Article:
Disney and Polynesian Demigods – (a.k.a. “Stop selling skin costumes, Disney!”)
Hello. Good day. I have decided to write an article. Have I written before? Well, yes, I have.
Do I write well? Ha, well, I guess it depends on who you ask. If you ask my boss, he says I "write like I talk". If you ask my professors when I was getting my Masters Degree, I write in a "qualitative manner".
Which probably means I write like I talk.
Anyway! The reason I wrote this. Last night, for some reason, I could not sleep. I was tossing around, topics and ideas passing in and out of my head. One of the things I decided was to learn Adobe Character Animator. The other was this article I read about Disney selling a costume that was seen as brownface.
It's ok if your skin is the same color as the costume?
I had just recently opened a Facebook account; it is actually pretty weird to interact with people that live in the same city as me, so... weird. Anyway, I reposted the article. I assumed that hey, pretty obvious gaffe on Disney's part. It's akin to posting a healthy gumbo recipe, with kale and quinoa, to advertise their Princess and a Frog movie.
But, my friend posted a rebuttal.
It's a practical costume. While I would not advise anyone to use make-up to complete the character, it is a costume and either a facial mask or full head, or no mask, mask would be completely appropriate.
While I recognize that there are boundaries, none are broken by this costume, as presented. I don't recall people getting upset when "non-white" little girls dressed as Elsa or Anna.
So, yeah. I was sitting up all night thinking about what to post. Needless to say, when your brain gives you unlimited time to obsess about something, well... it won't' fit in a Facebook reply.
Now, to be fair, he is right. Non white girls do dress up to be disney princesses! In fact, in a show of solidarity, there are actually white women who dress up as Tiana!
This is what freedom from racism looks like.
BUT, again, this is the problem. When you go in and start looking at someone else's culture and try to figure out how it can make you a quick buck, well... you're being a racist @$$hole, albeit a Capitalist one... but yeah. If you NEED to make assumptions about cultures, or just plain-0l' DGAF about them, it is pretty easy to inch down that downward slide.
Did anybody even bother to ask what the tattoos meant to the Pacific Islander? NAAAAAH! It's just a character, right? Instead of just selling the grass skirt and a necklace, we can make a full body suit and sell it for 50 bucks!
Which brought me back to my friends response. I mean, sure, if a white person bought this suit and put it on... no mask no attempt to "brown up" his face.. then yes. It would not be "brownface". It's "brownbody", of course, but that's not a thing, is it? Nah. It's cool. Anyway, it isn't like the suit had GLOVES, so get over it! Stop being so sensitive.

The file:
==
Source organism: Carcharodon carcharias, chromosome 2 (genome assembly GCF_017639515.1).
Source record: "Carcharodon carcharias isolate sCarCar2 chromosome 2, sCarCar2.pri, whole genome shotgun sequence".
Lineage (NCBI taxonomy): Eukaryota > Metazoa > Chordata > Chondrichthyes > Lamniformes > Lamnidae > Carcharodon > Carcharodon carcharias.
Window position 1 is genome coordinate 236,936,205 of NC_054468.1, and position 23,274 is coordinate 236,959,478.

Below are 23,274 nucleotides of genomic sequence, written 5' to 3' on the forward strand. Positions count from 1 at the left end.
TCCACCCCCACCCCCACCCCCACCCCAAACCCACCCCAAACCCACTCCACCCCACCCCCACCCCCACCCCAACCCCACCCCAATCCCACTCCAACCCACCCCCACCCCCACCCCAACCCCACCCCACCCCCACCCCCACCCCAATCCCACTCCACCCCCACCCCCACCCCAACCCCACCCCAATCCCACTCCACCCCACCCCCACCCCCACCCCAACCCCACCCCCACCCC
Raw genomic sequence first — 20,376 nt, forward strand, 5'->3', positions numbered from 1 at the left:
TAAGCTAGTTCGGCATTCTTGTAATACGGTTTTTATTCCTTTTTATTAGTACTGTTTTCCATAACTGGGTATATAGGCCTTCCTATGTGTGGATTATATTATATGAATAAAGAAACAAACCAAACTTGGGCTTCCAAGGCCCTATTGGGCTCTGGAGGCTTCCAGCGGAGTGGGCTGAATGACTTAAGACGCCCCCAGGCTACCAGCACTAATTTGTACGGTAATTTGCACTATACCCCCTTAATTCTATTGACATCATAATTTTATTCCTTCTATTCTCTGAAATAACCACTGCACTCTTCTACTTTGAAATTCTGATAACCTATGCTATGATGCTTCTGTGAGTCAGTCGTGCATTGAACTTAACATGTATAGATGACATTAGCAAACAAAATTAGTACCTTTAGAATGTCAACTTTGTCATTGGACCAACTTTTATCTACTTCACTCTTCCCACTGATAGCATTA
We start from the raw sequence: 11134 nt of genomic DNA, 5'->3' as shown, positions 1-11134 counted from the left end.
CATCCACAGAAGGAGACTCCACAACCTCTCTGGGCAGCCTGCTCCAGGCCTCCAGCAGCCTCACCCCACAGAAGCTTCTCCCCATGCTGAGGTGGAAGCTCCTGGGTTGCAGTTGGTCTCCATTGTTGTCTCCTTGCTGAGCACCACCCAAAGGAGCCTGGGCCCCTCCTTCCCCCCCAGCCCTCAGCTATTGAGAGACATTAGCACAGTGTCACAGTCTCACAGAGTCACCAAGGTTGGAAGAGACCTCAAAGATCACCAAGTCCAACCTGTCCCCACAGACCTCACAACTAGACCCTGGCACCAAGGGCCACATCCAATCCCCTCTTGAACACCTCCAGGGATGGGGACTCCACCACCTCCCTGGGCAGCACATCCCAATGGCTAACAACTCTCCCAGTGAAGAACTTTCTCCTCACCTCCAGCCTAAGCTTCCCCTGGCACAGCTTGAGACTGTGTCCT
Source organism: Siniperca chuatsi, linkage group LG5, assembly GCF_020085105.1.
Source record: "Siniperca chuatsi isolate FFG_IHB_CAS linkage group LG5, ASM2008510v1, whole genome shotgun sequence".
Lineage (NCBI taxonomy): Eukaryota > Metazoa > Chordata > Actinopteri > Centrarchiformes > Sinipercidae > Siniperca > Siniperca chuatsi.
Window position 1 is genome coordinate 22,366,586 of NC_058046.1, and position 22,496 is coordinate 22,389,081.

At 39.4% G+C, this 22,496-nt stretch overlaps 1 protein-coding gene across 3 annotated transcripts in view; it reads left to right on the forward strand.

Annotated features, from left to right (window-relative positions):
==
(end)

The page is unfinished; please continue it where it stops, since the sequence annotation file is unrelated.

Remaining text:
It's not blackface anymore if it's purple!
So my main issue with what my friend posted was that, yes. I am not offended by that costume. I, myself, am brown. You're welcome. So, in a way, I guess I could get away with wearing this costume. But it is a little more than that, my fiend. Why SHOULDN'T a Pacific Islander be upset with this costume? Do WE know what the significance of the tattoos are to them? How would it make them feel if we took something of significance to them and twisted it around for our own devices? Can we even imagine?
No, we can't even imagine.
I think what really pissed me off and kept me up last night--besides eating WAY too much macaroni and cheese-- was that the situation didn't bother him one bit. What's the damage? It didn't offend him, so it shouldn't offend anybody. And sure, it isn't like the "brown body" suit is the most racist thing that Disney has done...
That is not what I'm talking about. No, the issue is that people (corporations are people, my friend) do things without thinking! And we let them get away with it. Disney is pulling all the costumes, that's great. However, if Disney does NOT take some responsibility about failing to understand how a costume like this would have offended the Polynesian people, well that isn't an apology. It's one of those political "I'm sorry you're offended" deals. If we continue to allow businesses to appropriate cultures to make a quick buck, well I don't see how any of this will get better.
These average white kids will grow up never knowing a nation without racism.
Of course, in these times of poison skittles, gas chambers and extreme vetting, I can totally understand if America is having issues with the blurring boundaries of racism. But, in reality, I believe that there is only ONE thing you can do to change racism.
When something like this "ridiculous brownskin" thing shows up, don't automatically dismiss the feelings and point of view of the offended. Think about it from their perspective.
And if, for some reason, you cannot empathize with someone who feels oppressed, subjugated, or suppressed? Well guess what? You may be part of the problem.